NOTE: Most start-up companies underestimate the costs of poor quality. If half the products in a batch of 2,000 are defective, and if one finished product costs 15 USD to make, that’s 15,000 USD at stake, not to mention the cost of having to expedite subsequent shipments and the impact on the customer’s reputation in the marketplace. Also, a re-worked product is almost never as good as a first-time-good product, and it will tend to fail earlier.

Now, if that quality issue is not detected and it reaches the end customers, the total bill may be over 100 USD per defective item, and that is assuming that the quality issue does not lead to customer injury. We have seen plenty of companies go out of business in these sorts of situations.

2. How to detect your overseas supplier’s product development model 

If you are unsure whether your potential supplier follows the “Western” or the Chinese” model of product development, just ask for its new “Product Introduction Plan” or “Process Validation Plan”. If its plan does not include a detailed explanation of the quality and process engineering work and at least one pilot run, it will be following the Chinese model.

If you do actually want to engage a “Chinese model” manufacturer, you should, at the very least, carefully define your quality standards and make sure your contract specifies the financial consequences to your manufacturer if it does not meet those standards. See Drafting China Contracts That Work.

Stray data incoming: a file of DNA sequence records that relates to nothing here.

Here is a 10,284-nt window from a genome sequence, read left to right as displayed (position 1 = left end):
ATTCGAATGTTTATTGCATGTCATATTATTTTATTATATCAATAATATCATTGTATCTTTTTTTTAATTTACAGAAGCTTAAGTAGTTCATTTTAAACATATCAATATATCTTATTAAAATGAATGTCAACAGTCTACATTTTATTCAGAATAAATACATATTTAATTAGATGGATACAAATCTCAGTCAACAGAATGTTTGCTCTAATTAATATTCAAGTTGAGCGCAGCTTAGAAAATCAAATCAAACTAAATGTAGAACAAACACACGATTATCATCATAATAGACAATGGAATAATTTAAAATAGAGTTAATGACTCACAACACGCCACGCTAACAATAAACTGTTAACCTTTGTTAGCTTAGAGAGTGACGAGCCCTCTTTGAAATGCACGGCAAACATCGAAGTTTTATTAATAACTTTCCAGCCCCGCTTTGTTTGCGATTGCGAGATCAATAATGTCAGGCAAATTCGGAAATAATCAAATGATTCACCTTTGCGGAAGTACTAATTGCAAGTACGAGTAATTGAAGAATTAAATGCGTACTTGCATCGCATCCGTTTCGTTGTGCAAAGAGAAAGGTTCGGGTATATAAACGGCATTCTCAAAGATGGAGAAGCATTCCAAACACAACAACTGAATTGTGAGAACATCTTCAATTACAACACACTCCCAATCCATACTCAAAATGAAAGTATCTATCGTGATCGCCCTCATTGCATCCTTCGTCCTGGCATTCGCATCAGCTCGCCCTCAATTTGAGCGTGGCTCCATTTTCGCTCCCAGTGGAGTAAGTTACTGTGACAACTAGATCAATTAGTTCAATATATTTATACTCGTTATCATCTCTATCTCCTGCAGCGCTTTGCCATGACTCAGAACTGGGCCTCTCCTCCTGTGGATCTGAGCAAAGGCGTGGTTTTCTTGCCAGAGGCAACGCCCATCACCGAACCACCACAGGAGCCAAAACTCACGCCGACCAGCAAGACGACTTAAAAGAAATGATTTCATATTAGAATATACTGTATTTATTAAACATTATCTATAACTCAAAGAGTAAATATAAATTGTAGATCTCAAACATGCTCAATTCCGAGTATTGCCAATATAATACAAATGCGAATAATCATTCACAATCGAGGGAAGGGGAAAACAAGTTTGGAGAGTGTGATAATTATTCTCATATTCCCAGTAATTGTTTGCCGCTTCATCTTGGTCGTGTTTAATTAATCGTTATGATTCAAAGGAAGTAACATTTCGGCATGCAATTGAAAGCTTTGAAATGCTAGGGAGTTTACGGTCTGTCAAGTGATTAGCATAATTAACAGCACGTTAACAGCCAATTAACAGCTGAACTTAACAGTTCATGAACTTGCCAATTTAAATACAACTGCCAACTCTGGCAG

If the supplier pushes back on your quality standards, you should consider that as another indication that it will not follow best practices. It may also signal that your standards are not realistic, so you should talk to other potential suppliers to get additional feedback.

Generally, if you are planning for the manufacturing of large volumes of your product, your costs from poor quality may be quite high, and this usually justifies working with a “Western Model” manufacturer.

The above post was written by Renaud Anjoran, CEO of Sofeast, a leading China-based supply chain management/product engineering/quality assurance/supplier product management company. Renaud is a globally recognised expert in quality and supply chain issues. He is an ASQ-Certified ‘Quality Engineer’, ‘Reliability Engineer’ and ‘Supplier Quality Professional’, and a ISTA-certified ISO 9001 and ISO 14001 Lead Auditor. He also regularly and excellently blogs on these topics at Harris Sliwoski has worked with Renaud and Sofeast for more than a decade on various client manufacturing projects, including China product development projects.